Method Quantitative- National statistics, livin stock data, DKO lettings data, Council tax data, Durham County Council strategic housing market assessment, House price websites and Land Registry data Qualitative – Interviews and consultation events

Crime Rates and Perception of Crime

Quantitative – Durham Constabulary crime data and livin internal data Qualitative – Interviews and consultation events

Economy and Employment

Quantitative - National statistics and DWP Benefit data Qualitative – Interviews and consultation events

Accessibility to Services and Facilities

Qualitative – Interviews and consultation events

Quantitative - National Statistics Health and Well Being Qualitative – Interviews and consultation events Quantitative - National Statistics Education and Training Qualitative – Interviews and consultation events Reputation and Community Cohesion

Qualitative – Interviews and consultation events

Local Environment

Qualitative – Interviews, consultation events and community environmental assessments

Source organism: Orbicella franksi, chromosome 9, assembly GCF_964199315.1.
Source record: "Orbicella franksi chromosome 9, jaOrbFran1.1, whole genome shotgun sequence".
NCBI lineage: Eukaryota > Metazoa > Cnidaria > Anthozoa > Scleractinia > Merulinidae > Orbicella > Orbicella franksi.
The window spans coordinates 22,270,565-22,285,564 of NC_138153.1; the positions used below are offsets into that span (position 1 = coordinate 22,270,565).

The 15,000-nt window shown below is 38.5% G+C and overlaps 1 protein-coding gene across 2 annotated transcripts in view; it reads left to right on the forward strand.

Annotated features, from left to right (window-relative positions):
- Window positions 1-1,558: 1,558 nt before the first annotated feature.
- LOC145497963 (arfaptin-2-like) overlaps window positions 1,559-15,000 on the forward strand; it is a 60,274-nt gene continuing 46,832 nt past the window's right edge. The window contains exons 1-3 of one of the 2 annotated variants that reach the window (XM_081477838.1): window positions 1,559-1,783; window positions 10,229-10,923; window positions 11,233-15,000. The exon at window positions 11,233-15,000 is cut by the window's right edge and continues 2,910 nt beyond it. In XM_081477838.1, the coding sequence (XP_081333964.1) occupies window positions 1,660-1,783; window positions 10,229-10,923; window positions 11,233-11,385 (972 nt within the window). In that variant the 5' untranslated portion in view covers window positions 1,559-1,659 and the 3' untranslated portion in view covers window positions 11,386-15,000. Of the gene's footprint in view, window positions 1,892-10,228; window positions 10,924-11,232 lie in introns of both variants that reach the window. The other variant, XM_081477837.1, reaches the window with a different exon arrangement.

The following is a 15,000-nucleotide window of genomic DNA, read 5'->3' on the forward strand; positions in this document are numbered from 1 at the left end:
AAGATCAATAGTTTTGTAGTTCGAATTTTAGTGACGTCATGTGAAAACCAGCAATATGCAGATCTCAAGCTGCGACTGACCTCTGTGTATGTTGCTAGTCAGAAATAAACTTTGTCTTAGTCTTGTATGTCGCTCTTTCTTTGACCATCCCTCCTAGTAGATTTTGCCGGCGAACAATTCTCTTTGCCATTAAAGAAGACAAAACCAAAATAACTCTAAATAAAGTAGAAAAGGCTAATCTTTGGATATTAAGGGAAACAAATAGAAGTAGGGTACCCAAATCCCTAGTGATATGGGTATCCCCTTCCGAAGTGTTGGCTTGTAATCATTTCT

(including built environment, management of public areas)

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Community Views and Opinions The community in Ferryhill Village and Cleves Cross were invited to tell livin their views, concerns and opinions about their local community. Two consultation events took place at the beginning of February 2011, one at the LADDER centre which centred on children, young adults and families, and a general session for collecting views at Ferryhill Leisure Centre. The table below highlights the main concerns and areas for improvement highlighted by residents during these events: Themes

Housing

Crime Rates and Perception of Crime

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Community Comments                      